Roads in the 1920s

Continuing the saga of motoring-writer Owen John and his 1920s experiences, it is remarkable, looked at today, when the driving seats of most cars adjust in every possible way, and sometimes heat themselves as well that in 1925 it was found necessary to praise the 9/20 hp Rover Weymann saloon's adjustable front seat. But that was an age when closed cars were by no means universal and so O.J. was also singing the praises of a saloon at a time, with spring not far off, when it was raining most of the time, as it has been this year; he reminds us that in 1924 one of the heaviest snowfalls happened just as spring was supposed to be enjoyed.... Certainly 1925 matched 1986 for poor weather early in the year and caused O.J. to long for the Continent and hope for the fine new road promised one day, that was to run all along the coast from Arcachon to Biarritz, on to Bayonne and to the very gate of Spain, which would enable motorists to bask in real imitation of high summer in the plains beneath the high, white Pyrenees, until at very old Perpignan you come out on the blue Mediterranean beyond the reach of the dreaded Mistral and all its sunny treachery".

Well that smacks of the adventure of touring in those times, but I wonder whether we are sufficiently appreciative of modern motorways and autobahns and autoroutes, or whether we think their very efficiency spoils the fun of touring? It must be largely speculation as to when congestion began to spoil the enjoyment, even if at first ever so little, but in 1925 O.J. was pondering on the fact that the Moms people at Cowley were turning out well over 1,000 cars every week and that thousands of people were buying them and were setting off for Devon and Somerset and Cornwall, and he only hoped they ,would find room. Around 61 years after that was penned I drove again from the office in the City of London towards the M40 and again we crawled along yard by miserable yard, at such a crawl the speedometer didn't record, and the electric fan kept coming on, so many cars were there on an inadequate stretch of road, so that when the blissful freedom of the motorway was attained, a long 1 1/2 hours after setting out, more than a few drivers speeded up to an indicated 100 mph — and if the Authorities do not like this they have themselves to blame. (How may of the sufferers have sent my suggested postcard of protest to Mrs Thatcher, I wonder?)

This alone should make it pleasant to read of the roads of long ago, when they didn't truly know what congestion was! Under those conditions. in the springtime of 1925, O.J went down to the New Forest in Hampshire and the praise he bestowed on it as a tourist's delight would surely have pleased very much the present Lord Montagu of Beaulieu. O.J. did not much like Hampshire as a whole, finding it along with some other counties, apt to have too many little brick houses in its little towns, and this made him want to see ,Cotswold villages scheduled as objects of national interest before they shared the same fate — he sorrowfully wrote that democracy and beauty had not learned to go hand in hand and lovely villages were often the sole property of one rich, autocratic individual. Well they have since then, changed Bracknell from a shack town into a tower-block New Town, and if you want to see an impeccable Cotswold village I would recommend turning left to Stanway, before climbing up the long, twisting hill leading to Stow-on-the-Wold...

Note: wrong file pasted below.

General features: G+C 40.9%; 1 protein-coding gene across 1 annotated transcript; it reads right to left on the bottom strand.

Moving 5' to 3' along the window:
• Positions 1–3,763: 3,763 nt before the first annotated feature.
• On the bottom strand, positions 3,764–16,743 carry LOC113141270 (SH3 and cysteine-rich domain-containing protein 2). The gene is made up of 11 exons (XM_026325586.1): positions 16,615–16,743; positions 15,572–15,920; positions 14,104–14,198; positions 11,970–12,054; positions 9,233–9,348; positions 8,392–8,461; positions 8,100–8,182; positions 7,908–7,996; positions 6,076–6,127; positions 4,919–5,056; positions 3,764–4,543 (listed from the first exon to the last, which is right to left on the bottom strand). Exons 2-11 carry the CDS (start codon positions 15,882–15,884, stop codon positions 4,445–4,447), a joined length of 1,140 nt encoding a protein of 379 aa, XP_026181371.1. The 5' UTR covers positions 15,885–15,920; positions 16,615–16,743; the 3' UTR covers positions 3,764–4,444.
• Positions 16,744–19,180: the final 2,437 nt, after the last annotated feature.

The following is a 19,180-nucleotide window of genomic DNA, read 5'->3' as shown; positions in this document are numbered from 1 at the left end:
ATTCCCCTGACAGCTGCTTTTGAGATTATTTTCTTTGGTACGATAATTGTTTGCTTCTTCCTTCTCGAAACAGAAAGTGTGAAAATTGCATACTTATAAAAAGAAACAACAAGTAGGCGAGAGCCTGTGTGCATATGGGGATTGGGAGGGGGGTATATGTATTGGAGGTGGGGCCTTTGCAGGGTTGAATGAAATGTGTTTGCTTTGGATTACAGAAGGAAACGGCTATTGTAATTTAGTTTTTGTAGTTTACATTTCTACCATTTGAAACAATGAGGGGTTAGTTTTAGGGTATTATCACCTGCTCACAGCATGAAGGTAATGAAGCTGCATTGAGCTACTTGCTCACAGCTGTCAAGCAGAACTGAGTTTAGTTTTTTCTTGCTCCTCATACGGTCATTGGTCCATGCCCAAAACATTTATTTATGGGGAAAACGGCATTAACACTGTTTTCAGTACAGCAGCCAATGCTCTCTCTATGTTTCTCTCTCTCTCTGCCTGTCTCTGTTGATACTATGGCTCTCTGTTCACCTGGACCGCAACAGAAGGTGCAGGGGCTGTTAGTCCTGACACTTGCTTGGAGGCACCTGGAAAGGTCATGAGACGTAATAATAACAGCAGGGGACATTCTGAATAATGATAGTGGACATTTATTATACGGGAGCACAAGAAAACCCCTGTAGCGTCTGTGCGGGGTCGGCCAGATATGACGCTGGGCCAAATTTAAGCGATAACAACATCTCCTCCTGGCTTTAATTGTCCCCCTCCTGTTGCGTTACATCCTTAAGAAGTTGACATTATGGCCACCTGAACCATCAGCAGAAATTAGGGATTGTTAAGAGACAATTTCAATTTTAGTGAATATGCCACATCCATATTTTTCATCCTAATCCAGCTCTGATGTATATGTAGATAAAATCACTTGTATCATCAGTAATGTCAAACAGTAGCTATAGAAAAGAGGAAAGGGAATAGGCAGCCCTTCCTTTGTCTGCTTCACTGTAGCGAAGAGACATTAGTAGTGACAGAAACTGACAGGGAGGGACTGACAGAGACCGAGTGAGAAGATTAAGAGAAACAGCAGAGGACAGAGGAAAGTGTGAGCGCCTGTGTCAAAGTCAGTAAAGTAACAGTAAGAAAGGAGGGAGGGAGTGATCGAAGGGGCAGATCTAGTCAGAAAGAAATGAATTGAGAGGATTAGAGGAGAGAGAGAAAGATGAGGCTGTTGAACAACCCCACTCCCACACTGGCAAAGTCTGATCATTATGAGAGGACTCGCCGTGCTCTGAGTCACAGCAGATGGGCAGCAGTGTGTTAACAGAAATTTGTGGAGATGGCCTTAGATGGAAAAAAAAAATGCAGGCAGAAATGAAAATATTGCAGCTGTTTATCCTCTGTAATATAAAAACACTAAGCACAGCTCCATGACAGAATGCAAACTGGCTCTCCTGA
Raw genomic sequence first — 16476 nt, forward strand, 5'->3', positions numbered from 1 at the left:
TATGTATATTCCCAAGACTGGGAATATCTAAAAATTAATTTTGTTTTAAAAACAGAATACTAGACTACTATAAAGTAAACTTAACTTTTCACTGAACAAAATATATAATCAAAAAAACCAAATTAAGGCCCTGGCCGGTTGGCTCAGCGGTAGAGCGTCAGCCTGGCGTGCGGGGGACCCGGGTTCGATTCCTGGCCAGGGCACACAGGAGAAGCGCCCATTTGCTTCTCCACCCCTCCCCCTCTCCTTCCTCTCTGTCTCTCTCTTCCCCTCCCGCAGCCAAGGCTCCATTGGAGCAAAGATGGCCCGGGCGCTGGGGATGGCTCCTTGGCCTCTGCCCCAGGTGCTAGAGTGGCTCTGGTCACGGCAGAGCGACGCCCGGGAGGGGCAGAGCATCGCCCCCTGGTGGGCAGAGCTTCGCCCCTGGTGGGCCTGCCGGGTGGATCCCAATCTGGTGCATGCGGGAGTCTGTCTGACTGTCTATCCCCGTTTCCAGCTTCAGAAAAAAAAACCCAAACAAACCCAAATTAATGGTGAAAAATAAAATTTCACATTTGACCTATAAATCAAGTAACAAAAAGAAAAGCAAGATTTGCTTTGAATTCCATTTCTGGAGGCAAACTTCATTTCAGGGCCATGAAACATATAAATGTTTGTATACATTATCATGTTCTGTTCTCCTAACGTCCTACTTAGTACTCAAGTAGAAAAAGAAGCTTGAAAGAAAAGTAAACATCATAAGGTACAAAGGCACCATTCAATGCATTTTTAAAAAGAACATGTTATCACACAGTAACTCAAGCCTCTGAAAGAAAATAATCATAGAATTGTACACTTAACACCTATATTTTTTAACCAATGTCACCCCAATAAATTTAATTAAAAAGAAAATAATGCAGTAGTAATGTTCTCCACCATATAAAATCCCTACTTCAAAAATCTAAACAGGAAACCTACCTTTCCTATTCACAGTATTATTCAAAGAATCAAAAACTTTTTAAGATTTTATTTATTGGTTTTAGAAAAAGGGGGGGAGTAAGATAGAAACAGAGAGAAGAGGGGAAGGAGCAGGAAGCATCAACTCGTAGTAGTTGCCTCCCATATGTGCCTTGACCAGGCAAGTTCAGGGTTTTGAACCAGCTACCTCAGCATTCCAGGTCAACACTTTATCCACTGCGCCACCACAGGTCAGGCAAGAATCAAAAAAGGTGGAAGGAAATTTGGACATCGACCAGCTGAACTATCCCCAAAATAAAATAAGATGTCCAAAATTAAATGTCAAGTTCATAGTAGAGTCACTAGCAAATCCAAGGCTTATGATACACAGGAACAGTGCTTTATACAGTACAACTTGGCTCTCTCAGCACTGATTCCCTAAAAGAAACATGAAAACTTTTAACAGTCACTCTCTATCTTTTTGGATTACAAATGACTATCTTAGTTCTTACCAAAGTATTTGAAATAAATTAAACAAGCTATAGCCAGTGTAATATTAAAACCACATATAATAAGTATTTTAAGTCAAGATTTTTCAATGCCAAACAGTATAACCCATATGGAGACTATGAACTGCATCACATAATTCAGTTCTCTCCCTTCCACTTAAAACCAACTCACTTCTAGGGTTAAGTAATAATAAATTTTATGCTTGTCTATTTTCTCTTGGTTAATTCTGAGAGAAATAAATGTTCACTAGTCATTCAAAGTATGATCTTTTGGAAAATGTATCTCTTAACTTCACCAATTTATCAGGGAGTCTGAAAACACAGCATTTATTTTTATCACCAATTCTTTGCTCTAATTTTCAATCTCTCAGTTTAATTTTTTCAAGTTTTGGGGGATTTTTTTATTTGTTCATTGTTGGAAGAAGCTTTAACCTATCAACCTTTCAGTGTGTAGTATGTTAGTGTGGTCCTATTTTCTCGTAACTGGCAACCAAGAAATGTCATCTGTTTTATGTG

The car O.J. took down to the New Forest was an 18/55 hp Talbot a car rare then and of which only a very few have survived. He expressed himself as very pleased with it, although the wind blew it about on the road above Fordingbridge, so that the hood shuddered and smacked and rattled, and dust, such as had not been seen for years, whirled away in clouds across the heather. Yet so snug was this touring car with hood and side curtains up that the occupants lunched within it beside the Christchurch Avon, a very fine salmon fishing river in turbulent mood. O.J. found the Talbot silky and responsive and its four-wheel-brakes perfect. He was a great believer in 4WB and was thinking of ordering them for his Crossley. He warned, however, against untrustworthy systems being fitted by manufacturers just to be in the fashion. Without expecting to get much satisfaction, he had asked his insurance company what reduction on premium charges they would make if he fitted them to his own car. This was when hydraulic operation was almost unheard of and designers had to rely on mechanical linkages (although in America Duesenberg had pioneered hydraulic brakes on the Model-A in 1921, the Chrysler 70 made in larger numbers, had them by 1924, and in Britain by 1925 Horstman and Triumph had followed suit the latter using Lockheed brakes which it was to put on its Super Seven a few years later), Henry Royce was even then experimenting with such braking but was troubled about what would happen if the hydraulics failed and had patented a means whereby the engine would be shut down by automatically closing the throttle, should this occur. In fact, Royce's 1924/25 braking system was a form of power hydraulics, as used, with many fail-safe devices on the Silver Shadow, but at that time he clearly did not altogether trust the system, which is why the famous Rolls-Royce mechanical servo brake with mechanical linkages was developed for use on late Ghosts and the forthcoming New Phantom. It remained in use, of course right up to the time of the Shadow's introduction. Reverting to the Talbot, O.J. found that it was perhaps a thought under-tyred, that shock absorbers would have helped the supple springing, and that it would have been an improvement had speedometer and clock been transposed and a larger petrol tank and a screen wiper been fitted. I hope this may be of some interest to those STD folk who run what is now a decidedly uncommon car. — W.B.